Days after his name was floated, Moore, a former CNN analyst and Trump campaign adviser, called for the central bank to immediately slash interest rates. Former Fed officials warned that the move would be radical and counterproductive.
“Editorializing for a rate cut as a presumptive nominee is unthinkable behavior,” said Kotok.
And Cain, the former CEO of Godfather’s Pizza, believes the United States should return to the gold standard. As a 2012 presidential candidate, Cain puzzled many with his 9-9-9 plan, which called for 9% income tax, 9% business tax and 9% retail sales tax.
“He has bizarre economic views. The whole nine-nine-nine thing didn’t add up to anything,” said Wessel, who is a contributing correspondent to The Wall Street Journal.
Cain does have business experience and even did a stint at the Fed. He previously served as chairman of the Kansas City Federal Reserve Bank.
“Cain passes my test,” Kotok said.
But even some Republicans expressed skepticism about the wisdom of adding Cain to the Fed.
“If Herman Cain were on the Fed, you’d know the interest rate would soon be 9-9-9,” Utah Senator Mitt Romney told Politico on Thursday. Romney added that he doubts Cain will ultimately be nominated.
Neither Moore nor Cain responded to requests for comment.
Both Moore and Cain have altered their former views on Fed policy to more closely align with Trump’s, according to Barclays chief US economist Michael Gapen.
“These ‘easy money’ policies stand in contrast to the ‘hard money’ views both had expressed in recent years,” Gapen wrote in a report titled, “The beginning of the politicization of the Fed.”
Of course, Moore and Cain would be just two voices on a committee of 19. Their voices would presumably get shouted down by the more mainstream picks.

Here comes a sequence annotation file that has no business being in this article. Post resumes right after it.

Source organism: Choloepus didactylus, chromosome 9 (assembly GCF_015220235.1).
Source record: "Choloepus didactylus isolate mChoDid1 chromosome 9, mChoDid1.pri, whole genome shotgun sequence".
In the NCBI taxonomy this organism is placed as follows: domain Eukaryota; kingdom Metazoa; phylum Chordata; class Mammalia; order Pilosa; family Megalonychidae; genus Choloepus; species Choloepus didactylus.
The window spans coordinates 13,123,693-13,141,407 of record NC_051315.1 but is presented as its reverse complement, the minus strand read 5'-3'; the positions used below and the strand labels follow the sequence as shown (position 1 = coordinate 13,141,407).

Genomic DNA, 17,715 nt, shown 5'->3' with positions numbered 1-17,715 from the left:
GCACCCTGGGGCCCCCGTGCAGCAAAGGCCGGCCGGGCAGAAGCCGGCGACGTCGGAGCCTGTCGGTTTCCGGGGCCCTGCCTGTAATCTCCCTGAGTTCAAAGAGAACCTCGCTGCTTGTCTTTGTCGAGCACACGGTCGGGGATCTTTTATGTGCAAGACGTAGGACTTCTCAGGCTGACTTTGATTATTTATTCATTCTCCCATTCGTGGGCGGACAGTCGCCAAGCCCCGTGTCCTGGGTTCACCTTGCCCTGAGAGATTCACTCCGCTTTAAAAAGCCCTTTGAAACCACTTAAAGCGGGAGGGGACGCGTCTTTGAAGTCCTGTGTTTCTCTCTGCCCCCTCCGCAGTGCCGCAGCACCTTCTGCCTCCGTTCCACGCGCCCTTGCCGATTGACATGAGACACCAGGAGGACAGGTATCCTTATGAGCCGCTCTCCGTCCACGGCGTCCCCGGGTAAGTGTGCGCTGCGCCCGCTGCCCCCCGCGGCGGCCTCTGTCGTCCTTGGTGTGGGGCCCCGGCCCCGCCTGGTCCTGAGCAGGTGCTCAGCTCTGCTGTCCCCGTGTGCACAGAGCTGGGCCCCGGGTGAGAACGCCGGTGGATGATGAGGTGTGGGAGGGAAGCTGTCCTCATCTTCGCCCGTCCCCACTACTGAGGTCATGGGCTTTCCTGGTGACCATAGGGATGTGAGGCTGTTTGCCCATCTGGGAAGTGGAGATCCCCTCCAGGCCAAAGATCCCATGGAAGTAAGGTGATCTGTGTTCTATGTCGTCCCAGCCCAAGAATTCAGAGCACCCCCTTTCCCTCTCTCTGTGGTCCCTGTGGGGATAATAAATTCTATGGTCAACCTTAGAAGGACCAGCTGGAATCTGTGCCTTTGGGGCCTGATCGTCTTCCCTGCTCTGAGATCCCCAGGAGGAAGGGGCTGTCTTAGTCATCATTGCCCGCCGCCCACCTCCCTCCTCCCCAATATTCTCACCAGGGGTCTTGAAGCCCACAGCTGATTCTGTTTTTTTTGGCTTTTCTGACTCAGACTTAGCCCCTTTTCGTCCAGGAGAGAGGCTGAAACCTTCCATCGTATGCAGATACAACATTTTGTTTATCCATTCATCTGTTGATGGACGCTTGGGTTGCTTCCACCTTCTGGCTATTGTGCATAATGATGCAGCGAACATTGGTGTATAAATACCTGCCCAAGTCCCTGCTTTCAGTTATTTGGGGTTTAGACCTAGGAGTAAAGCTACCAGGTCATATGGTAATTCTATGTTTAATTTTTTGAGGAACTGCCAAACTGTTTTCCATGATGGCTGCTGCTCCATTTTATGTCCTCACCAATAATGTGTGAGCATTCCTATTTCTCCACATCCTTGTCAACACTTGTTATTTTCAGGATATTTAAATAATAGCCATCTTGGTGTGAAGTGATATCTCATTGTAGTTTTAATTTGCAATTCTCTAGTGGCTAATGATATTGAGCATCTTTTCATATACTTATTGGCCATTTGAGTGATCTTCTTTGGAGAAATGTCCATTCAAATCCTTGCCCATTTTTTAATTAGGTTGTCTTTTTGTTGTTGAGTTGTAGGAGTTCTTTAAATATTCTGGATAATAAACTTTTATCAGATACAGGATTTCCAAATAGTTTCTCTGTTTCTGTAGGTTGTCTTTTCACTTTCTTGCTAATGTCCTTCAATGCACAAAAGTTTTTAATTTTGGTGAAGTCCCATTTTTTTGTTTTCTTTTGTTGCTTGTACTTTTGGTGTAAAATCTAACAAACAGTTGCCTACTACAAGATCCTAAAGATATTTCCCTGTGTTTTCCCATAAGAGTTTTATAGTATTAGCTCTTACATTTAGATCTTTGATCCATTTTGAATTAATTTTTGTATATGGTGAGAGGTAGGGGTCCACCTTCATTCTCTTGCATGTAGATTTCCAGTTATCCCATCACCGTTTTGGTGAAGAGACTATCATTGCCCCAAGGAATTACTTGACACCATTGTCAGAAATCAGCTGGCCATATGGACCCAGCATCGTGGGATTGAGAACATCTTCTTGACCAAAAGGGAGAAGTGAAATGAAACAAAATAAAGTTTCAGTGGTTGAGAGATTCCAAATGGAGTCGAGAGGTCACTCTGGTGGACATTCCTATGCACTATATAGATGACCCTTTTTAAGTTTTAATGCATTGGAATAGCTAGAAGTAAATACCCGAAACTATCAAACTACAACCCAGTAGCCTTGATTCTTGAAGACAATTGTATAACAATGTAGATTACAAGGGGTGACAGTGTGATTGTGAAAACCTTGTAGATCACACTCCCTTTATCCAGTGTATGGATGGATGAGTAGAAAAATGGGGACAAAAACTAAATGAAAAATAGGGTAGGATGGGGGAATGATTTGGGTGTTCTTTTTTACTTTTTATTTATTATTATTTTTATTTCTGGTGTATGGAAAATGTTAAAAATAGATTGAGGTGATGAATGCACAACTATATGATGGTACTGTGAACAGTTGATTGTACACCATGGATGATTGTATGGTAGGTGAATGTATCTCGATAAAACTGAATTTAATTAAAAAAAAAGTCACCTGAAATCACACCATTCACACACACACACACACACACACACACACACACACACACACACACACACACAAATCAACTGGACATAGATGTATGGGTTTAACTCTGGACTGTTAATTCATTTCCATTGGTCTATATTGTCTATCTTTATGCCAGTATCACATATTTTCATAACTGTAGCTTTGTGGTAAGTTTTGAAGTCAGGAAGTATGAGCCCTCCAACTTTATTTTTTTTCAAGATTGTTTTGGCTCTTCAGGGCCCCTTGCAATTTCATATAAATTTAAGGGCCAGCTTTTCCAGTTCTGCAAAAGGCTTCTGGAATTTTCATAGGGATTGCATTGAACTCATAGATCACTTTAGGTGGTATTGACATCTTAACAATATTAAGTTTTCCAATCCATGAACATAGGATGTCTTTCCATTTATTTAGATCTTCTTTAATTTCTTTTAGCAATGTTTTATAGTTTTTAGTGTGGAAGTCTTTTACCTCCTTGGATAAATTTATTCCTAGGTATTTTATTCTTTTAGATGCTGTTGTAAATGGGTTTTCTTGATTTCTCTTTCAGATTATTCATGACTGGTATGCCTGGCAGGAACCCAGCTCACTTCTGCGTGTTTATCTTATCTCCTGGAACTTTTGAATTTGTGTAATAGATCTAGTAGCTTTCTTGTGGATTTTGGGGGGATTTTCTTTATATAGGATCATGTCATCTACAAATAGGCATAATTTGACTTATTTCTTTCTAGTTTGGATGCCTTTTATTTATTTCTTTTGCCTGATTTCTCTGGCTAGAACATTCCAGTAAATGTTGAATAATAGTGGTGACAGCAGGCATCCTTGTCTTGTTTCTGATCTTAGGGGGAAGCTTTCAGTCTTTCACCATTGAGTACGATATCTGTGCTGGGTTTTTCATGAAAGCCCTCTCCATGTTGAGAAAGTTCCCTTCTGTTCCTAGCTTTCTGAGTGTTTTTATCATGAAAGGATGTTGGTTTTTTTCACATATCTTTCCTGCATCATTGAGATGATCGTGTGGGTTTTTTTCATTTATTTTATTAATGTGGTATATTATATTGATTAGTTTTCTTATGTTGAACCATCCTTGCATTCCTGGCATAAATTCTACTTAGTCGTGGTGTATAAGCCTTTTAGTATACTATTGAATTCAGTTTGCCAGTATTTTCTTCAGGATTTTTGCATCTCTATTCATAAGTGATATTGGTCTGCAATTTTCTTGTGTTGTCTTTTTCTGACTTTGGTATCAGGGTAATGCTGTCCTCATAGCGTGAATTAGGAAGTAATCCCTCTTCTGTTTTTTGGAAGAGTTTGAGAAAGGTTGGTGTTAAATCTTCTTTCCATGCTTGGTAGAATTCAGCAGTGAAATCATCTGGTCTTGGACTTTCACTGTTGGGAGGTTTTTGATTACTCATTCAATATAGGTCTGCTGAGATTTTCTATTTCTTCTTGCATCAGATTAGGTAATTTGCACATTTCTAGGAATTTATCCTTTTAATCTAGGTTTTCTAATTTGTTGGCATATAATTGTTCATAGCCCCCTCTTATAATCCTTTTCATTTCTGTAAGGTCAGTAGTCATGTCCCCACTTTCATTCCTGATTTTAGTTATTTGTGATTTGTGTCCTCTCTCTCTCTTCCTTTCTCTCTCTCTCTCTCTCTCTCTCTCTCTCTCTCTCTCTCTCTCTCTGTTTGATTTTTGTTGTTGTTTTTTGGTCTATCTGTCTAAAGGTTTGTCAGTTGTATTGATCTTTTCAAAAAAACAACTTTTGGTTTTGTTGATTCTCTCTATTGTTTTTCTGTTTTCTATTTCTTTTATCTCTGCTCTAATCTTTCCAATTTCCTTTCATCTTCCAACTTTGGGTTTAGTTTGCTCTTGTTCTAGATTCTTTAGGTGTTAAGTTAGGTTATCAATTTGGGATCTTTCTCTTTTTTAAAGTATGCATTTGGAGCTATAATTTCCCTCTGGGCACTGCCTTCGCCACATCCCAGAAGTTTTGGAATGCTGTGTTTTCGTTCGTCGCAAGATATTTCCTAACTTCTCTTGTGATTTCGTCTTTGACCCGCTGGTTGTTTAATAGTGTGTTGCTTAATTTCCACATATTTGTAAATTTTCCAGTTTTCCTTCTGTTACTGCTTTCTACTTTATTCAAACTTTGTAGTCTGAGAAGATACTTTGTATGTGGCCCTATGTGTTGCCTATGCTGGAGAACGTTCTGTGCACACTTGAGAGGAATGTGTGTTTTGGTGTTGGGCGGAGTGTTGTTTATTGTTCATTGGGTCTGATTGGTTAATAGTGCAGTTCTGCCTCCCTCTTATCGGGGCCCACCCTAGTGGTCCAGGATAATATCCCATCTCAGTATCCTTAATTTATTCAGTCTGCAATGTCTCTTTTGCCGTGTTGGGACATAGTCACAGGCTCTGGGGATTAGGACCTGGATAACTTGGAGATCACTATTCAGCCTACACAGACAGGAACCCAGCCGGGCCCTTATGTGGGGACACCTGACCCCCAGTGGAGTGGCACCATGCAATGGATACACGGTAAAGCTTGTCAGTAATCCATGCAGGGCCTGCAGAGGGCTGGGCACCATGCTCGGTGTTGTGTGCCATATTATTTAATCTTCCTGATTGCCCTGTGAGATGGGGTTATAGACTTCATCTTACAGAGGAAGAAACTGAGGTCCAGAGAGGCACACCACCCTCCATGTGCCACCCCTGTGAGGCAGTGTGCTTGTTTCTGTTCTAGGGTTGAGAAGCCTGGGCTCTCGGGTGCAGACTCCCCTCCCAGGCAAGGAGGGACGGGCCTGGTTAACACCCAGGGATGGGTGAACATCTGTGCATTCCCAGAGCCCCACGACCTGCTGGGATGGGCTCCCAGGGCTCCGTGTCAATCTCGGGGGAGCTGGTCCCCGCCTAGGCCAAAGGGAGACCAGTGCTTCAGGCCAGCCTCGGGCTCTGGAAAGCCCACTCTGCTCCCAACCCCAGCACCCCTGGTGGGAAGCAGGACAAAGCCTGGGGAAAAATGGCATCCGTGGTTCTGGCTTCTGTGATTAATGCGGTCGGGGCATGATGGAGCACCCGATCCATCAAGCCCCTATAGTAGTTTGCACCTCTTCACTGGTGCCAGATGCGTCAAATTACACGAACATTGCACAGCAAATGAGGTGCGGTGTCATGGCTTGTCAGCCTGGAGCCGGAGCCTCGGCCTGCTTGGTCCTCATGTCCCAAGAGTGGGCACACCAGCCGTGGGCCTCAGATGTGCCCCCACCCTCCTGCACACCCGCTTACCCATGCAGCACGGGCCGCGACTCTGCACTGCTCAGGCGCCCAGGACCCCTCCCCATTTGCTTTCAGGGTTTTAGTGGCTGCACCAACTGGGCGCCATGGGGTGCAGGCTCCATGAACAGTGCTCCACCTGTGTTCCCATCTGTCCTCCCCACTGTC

That means even if Moore and Cain make it to the Fed, they may not be able to affect the central bank’s actions.
However, Raskin, the former Fed governor, warned it’s rare to have multiple dissenting votes. Such disagreement can confuse investors by weakening the central bank’s message.
Bond market revolt would hit economy
Trump’s attacks on the Fed could represent a political tactic by the White House. If the economy stumbles heading into the 2020 election or if markets tank, Trump can simply pin the blame on an institution that won’t fight back: The Federal Reserve.
“The underlying economy is not as strong as people may think,” said Raskin. “If he is insightful enough to look beyond markets, then I think he could very well see that he needs a fall guy. And that could very well be the Fed.”
But that could backfire economically.
If investors fear the Fed doesn’t have the “spine” to fight inflation by raising rates, long-term rates will rise higher than they would otherwise be, Wessel said.
That would lift borrowing costs on everything from mortgages to auto loans — and slow the economy and stock market down.
“There is a price to pay for undermining the credibility of the Federal Reserve,” Wessel said.
Trump’s attacks on the Fed might be a smart short-term political strategy. But in the long run, they could end up hurting Trump where it hurts the most: the economy.